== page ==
While well-intentioned, Sen. McCaskill’s proposed legislation would have a devastating effect on millions of Americans’ access to emergency air ambulance services. Air medical services operate in a regional capacity, covering multiple municipalities, and routinely crossing state lines to reduce out-of-hospital time and deliver patients safely and swiftly to definitive care. This improves patient outcomes and reduces downstream healthcare costs for time-sensitive illnesses and injuries. Instead of allowing air medical providers to transport patients to the nearest, most-appropriate medical facility, as is the case today, this change would cause air medical providers to only look to in-state facilities, which could be farther away and less appropriate for the patient. In short, this seemingly small change could have a devastating effect on patients facing life-threatening emergencies, their access to care, and ultimately, their health outcomes. And it does nothing to address the issue of patient bills.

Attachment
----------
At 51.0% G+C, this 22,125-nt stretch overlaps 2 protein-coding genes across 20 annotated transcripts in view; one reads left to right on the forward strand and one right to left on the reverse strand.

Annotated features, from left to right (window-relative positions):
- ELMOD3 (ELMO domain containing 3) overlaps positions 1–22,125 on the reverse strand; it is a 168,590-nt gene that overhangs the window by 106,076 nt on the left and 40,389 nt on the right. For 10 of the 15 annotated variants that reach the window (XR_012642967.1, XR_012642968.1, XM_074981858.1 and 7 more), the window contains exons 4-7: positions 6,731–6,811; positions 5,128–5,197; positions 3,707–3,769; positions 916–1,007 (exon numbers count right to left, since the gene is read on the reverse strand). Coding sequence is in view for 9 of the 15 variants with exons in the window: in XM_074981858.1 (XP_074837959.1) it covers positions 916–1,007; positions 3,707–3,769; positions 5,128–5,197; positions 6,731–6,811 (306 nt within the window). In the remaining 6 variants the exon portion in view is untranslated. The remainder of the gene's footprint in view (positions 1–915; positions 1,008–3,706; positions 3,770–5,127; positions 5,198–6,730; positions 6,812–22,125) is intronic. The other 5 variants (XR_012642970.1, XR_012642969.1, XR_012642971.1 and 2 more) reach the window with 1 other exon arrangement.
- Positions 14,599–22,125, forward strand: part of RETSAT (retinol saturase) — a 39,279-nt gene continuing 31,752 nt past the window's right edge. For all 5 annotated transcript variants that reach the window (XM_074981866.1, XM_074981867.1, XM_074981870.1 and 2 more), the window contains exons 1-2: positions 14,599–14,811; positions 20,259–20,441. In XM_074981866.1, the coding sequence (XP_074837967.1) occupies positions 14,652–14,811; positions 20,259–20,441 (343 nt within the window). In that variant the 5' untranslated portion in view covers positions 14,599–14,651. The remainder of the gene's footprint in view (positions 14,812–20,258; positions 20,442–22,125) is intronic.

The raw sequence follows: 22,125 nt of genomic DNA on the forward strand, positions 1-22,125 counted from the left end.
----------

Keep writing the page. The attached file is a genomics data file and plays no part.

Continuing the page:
There is a better solution. First, insurers need to do right by their patients and cover these life-saving services. They need to agree to a fair and reasonable reimbursement rate and drop demands for contract language that gives them power to overrule medical decisions by doctors and first-responders who deploy air ambulances. Second, because 70 percent of air medical patients have Medicare, Medicaid or no insurance at all and Medicare reimbursement rates haven’t been updated in nearly 20 years, Congress must enact H.R. 3378/S. 2121. This legislation would require providers to collect and submit cost data and bring Medicare reimbursements closer to the true cost of providing care. These two actions will take patients out of the middle and ensure access to these critical, life-saving health care services.